State lawmakers are moving to cut by half what cities and counties have to pay to publish their legal notices.

The measure approved 31-27 Monday by the House actually would totally eliminate the need of all counties and cities of more than 100,000 to buy space in newspapers for their notices. Instead, they would be able to put the information online.

But Rep. Warren Petersen, R-Gilbert, was able to line up the votes only by promising to alter the measure when it now goes to the Senate.

First, Petersen agreed to what he called a 50-50 rule.

"As I understand the law, if it's a daily notice it has to be published four times, four days in a row, for a city or county,'' he said., "If it's a weekly notice it has to be published two weeks.''

The promised modified version of HB 2533 would slash those publication requirements in half, meaning just two daily or one weekly notice. In exchange, cities and counties wanting that reduced mandate would also be required post the same notices on a web site.

Second, Petersen said the final version would apply to all cities, no matter how small, allowing all of them to take advantage of the reduced publication mandate.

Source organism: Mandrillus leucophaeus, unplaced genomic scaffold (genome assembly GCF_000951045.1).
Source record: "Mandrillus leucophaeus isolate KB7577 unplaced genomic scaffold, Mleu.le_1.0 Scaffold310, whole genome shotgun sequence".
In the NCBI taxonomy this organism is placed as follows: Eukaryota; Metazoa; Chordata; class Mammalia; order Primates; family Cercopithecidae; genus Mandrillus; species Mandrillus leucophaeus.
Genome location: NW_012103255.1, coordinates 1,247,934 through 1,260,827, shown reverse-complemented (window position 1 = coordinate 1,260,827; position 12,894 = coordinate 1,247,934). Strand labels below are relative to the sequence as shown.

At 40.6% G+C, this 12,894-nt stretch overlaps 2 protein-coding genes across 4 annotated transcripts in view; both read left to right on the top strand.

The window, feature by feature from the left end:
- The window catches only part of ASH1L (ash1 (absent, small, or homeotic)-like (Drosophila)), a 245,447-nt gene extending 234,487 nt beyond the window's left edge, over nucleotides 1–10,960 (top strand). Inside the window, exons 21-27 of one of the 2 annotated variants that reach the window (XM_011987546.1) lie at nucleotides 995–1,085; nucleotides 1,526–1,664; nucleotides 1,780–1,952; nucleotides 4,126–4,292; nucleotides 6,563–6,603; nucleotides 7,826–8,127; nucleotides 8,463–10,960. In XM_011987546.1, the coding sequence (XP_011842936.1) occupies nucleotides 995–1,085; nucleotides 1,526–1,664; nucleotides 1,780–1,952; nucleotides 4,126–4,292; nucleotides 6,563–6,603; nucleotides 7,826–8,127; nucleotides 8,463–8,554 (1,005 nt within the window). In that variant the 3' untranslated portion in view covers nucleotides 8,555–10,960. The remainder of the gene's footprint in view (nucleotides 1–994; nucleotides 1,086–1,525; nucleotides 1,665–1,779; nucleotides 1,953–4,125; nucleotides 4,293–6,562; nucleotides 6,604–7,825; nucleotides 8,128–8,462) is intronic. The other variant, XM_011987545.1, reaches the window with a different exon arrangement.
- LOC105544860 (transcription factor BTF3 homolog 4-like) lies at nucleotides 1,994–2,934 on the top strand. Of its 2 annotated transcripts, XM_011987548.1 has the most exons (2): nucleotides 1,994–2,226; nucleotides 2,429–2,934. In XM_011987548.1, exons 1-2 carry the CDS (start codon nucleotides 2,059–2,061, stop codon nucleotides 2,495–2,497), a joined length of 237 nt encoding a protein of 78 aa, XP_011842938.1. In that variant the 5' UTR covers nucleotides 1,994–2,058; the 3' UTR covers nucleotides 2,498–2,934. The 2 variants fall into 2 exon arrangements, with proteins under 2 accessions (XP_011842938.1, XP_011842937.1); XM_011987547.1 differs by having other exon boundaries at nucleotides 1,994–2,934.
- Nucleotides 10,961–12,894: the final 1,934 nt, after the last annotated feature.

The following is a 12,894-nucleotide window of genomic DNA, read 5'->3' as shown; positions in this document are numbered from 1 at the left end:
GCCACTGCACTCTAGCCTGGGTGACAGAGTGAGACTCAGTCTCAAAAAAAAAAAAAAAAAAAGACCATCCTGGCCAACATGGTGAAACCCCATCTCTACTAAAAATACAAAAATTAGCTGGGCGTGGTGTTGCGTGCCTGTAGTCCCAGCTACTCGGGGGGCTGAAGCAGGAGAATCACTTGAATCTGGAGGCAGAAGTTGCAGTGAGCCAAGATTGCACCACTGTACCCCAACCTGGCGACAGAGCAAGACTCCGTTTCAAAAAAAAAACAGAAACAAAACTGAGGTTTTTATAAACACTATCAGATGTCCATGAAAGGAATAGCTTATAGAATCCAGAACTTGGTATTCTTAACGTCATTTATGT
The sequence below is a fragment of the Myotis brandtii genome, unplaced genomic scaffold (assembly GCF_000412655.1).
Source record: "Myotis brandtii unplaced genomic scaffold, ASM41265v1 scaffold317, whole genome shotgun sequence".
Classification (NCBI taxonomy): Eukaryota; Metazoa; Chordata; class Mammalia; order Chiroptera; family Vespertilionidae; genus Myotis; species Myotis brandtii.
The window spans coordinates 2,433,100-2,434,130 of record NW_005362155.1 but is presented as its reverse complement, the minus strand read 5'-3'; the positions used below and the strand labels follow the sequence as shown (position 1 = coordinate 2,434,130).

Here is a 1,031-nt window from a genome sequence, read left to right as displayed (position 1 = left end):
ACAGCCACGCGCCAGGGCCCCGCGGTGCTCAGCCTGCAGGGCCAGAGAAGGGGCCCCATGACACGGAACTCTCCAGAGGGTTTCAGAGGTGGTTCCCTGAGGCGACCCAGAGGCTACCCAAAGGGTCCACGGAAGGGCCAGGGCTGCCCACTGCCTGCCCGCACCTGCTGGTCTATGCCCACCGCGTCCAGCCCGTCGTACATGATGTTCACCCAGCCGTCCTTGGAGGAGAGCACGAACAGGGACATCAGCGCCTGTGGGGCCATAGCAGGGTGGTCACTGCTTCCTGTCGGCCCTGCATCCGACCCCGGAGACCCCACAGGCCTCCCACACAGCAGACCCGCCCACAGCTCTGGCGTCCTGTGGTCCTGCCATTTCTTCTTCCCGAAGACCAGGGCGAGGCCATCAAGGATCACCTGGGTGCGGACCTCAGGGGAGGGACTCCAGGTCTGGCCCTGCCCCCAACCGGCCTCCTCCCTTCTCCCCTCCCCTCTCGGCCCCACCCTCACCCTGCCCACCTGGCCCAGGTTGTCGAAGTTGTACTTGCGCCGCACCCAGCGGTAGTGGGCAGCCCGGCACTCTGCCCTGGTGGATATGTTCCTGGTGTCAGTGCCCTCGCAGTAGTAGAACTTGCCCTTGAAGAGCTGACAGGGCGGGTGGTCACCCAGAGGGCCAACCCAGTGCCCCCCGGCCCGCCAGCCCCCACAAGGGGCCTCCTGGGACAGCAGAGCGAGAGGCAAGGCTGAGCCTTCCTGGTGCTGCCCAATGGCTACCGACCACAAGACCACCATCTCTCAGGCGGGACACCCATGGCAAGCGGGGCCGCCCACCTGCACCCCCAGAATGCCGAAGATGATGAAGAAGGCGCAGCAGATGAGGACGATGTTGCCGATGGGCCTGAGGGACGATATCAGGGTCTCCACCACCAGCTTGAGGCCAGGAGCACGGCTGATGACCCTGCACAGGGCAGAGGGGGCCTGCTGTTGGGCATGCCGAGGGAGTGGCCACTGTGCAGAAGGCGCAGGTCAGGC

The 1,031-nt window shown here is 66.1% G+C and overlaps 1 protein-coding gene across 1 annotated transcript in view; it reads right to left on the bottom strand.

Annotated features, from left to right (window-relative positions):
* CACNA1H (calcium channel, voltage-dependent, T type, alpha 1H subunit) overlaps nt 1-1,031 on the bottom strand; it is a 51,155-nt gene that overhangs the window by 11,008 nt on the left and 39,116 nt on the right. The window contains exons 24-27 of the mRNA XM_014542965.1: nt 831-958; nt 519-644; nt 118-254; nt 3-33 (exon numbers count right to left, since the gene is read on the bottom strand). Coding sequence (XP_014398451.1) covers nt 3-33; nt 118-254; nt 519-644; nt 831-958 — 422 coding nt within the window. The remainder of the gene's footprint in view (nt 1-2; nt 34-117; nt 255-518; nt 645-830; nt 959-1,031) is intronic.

The legislation still drew some opposition.

"Transparency can't be 50-50,'' said Rep. Lisa Otondo, D-Yuma.

She said the legislation undermines the intent of the publication requirements which is to have an outside third party ensure that notice is given. And Otondo, seeing this as a first step toward totally eliminating newspaper publication, said web postings cannot be archived in the same secure ways as an actual ink-on-paper notice.

And Rep. Bruce Wheeler, D-Tucson, said the complaints about the cost of publishing to taxpayers are overstated. He said the total annual publishing bill for all the counties was less than $380,000 out of total budgets of $6.3 billion.

In a separate vote, the House rejected HB 2483, what could be considered an alternate proposal by Rep. David Stevens, R-Sierra Vista, to keep the publication requirements but mandate that those notices go into the largest circulation newspaper in the affected area.

Stevens said he has found some legal notices in the Phoenix area put into a weekly with a paid circulation of just 48. He said that undermines what should be the intent of publication: Give as much notice as possible to people in the area.

"If that's not the intent to notify the citizens, let's get rid of it altogether,'' he said.

To keep the monopoly paper from gouging, the measure included language to freeze the prices for legal ads at the rates they were at the beginning of the year. That idea of government price fixing drew opposition from several Republican lawmakers.

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